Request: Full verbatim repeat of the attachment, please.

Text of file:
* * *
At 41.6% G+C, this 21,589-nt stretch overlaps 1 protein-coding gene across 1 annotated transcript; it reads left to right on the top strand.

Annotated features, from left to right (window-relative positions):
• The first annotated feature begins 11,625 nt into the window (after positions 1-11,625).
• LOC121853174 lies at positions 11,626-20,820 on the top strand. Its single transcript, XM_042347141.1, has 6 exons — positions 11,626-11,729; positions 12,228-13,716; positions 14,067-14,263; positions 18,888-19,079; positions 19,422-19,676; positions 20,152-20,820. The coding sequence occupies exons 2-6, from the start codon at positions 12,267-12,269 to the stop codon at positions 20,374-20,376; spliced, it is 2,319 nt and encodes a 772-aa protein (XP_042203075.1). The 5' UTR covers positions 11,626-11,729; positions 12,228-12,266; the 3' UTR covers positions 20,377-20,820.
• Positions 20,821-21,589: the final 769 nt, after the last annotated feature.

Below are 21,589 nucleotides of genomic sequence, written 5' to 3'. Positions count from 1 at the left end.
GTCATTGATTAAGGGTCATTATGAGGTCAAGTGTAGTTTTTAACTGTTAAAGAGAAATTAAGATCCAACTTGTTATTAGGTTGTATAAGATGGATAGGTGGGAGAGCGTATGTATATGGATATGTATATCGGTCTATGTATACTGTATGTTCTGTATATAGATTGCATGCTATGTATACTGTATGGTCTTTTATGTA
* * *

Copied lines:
At 41.6% G+C, this 21,589-nt stretch overlaps 1 protein-coding gene across 1 annotated transcript; it reads left to right on the top strand.

Annotated features, from left to right (window-relative positions):
• The first annotated feature begins 11,625 nt into the window (after positions 1-11,625).
• LOC121853174 lies at positions 11,626-20,820 on the top strand. Its single transcript, XM_042347141.1, has 6 exons — positions 11,626-11,729; positions 12,228-13,716; positions 14,067-14,263; positions 18,888-19,079; positions 19,422-19,676; positions 20,152-20,820. The coding sequence occupies exons 2-6, from the start codon at positions 12,267-12,269 to the stop codon at positions 20,374-20,376; spliced, it is 2,319 nt and encodes a 772-aa protein (XP_042203075.1). The 5' UTR covers positions 11,626-11,729; positions 12,228-12,266; the 3' UTR covers positions 20,377-20,820.
• Positions 20,821-21,589: the final 769 nt, after the last annotated feature.

Below are 21,589 nucleotides of genomic sequence, written 5' to 3'. Positions count from 1 at the left end.
GTCATTGATTAAGGGTCATTATGAGGTCAAGTGTAGTTTTTAACTGTTAAAGAGAAATTAAGATCCAACTTGTTATTAGGTTGTATAAGATGGATAGGTGGGAGAGCGTATGTATATGGATATGTATATCGGTCTATGTATACTGTATGTTCTGTATATAGATTGCATGCTATGTATACTGTATGGTCTTTTATGTA